I've lived in this area my entire life. The 80s-today were very strong decades for suburban growth. The last ten years our downtown urban core area has seen amazing growth. I never thought I'd see the day where one bedroom apartments (newer, all the furnishings) would go for $1,200/month for Indianapolis. Someone else in another forum said downtown Columbus is at $2,000, which is ridiculous.

Once the whole $15/hour thing works itself through the economy, I imagine some of the mid to heavy industry jobs here that max out in the high teens to low $20/hour could possibly pay all go to $20-$25/hour. Still far from our heyday of UAW auto pay from back in the day, but definitely would increase household incomes for many lower-middle to middle class folks blue-collar households.
Indy is still about the cheapest city of its size in the country. You can still find $600 1BRs. That's very in this day and age.
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Old 01-01-2019, 06:11 PM
 
29,944 posts, read 27,396,115 times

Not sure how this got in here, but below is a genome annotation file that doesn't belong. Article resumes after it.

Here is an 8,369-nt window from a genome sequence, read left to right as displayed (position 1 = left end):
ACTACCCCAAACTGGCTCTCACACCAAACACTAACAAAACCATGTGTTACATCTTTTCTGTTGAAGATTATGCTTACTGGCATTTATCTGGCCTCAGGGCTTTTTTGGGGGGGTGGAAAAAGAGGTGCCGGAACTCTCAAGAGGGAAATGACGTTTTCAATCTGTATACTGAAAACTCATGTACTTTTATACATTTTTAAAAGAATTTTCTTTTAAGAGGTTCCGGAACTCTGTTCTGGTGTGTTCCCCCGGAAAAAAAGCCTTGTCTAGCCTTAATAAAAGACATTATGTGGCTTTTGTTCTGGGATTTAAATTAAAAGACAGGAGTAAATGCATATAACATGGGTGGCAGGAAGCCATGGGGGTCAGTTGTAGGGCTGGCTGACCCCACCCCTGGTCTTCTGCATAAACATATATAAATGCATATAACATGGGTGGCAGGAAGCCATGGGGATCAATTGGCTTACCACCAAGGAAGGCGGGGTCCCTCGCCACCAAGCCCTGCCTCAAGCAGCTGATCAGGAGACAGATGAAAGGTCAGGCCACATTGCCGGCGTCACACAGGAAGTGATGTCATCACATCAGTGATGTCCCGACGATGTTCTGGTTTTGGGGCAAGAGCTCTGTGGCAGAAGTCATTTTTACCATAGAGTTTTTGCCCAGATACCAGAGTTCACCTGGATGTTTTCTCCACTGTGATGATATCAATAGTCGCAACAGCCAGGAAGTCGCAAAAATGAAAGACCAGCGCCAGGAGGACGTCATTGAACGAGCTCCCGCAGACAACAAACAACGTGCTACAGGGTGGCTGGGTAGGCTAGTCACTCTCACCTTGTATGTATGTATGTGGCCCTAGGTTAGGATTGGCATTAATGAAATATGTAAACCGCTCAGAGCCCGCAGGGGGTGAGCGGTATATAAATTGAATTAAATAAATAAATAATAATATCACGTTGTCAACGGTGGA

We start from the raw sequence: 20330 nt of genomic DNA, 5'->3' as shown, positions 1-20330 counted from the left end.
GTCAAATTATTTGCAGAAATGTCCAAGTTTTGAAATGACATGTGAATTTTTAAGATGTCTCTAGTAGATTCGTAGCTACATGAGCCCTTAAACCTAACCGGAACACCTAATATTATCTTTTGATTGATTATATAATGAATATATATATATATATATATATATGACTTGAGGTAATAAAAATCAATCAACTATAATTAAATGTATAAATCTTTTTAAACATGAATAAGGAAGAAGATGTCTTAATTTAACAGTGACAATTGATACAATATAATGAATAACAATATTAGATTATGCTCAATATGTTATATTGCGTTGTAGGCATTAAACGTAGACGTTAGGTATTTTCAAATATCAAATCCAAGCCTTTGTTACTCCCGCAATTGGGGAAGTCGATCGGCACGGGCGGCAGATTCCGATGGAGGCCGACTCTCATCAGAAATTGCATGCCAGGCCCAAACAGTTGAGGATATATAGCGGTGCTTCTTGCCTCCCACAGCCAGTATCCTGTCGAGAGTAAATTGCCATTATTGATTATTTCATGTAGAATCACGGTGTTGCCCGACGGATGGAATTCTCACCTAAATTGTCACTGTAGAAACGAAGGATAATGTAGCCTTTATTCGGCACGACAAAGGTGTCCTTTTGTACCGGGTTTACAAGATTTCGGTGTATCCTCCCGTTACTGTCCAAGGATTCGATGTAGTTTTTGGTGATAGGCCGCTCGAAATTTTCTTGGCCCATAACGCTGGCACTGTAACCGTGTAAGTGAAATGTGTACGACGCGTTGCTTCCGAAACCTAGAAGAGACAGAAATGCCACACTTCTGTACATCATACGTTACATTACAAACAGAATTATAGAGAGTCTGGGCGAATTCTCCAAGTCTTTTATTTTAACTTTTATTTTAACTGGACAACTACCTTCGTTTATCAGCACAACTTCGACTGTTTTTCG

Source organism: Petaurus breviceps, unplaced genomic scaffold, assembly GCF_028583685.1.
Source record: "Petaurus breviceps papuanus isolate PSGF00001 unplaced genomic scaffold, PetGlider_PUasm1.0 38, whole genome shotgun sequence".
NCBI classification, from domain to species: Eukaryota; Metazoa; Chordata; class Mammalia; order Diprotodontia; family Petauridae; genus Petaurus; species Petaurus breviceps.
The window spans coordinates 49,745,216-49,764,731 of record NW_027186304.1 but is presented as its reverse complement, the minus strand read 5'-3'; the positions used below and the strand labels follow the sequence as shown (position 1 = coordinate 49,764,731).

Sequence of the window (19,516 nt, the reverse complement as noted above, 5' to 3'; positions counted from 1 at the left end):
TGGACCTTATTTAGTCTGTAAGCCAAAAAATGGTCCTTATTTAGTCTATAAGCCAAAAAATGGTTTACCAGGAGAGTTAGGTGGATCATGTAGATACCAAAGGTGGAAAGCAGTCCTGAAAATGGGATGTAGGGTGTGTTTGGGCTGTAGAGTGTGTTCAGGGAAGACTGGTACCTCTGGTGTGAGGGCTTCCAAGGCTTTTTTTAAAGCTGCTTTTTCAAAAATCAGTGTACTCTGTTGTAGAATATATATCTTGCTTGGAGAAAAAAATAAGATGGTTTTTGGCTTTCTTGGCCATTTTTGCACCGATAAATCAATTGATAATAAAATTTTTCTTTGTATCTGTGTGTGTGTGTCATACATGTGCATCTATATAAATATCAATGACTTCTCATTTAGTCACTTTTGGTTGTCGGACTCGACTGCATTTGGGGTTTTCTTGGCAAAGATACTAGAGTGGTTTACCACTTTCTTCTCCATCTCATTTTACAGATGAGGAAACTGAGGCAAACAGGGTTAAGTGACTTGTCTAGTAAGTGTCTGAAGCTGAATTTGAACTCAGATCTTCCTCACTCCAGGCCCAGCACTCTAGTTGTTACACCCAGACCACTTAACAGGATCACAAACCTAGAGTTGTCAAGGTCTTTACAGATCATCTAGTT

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Quote:
Originally Posted by cBach View Post
New Orleans is denser than the numbers bear out because it has a large marshland/swamp in its city limits (Bayou Savage National Refuge). If you would subtract that area out of the density calculations it would be as dense as many Northeastern cities.
This is true. Of nearly 500 urbanized areas in the U.S., New Orleans ranks 31st at 3,578.9 sq mi--similar to lots of Western UAs and third highest in the U.S. South after Miami and Laredo TX (which it is essentially tied with). This is according to 2010 stats so its density is probably higher now.

https://en.wikipedia.org/wiki/List_o...es_urban_areas
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Old 01-01-2019, 07:05 PM
 
1,508 posts, read 525,633 times
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Quote:
Originally Posted by Tom Lennox 70 View Post
I guess large scale sprawl is a Sunbelt characteristic. Nashville, Charlotte, Houston and especially Dallas-Fort Worth are very sprawled out. Ironically Las Vegas and Phoenix are less sprawled and more dense because of the water limitations and because Vegas is hemmed in by federal lands to the north (where the military bases including Nellis and Area 51 are), Lake Mead to the east and mountains to the west.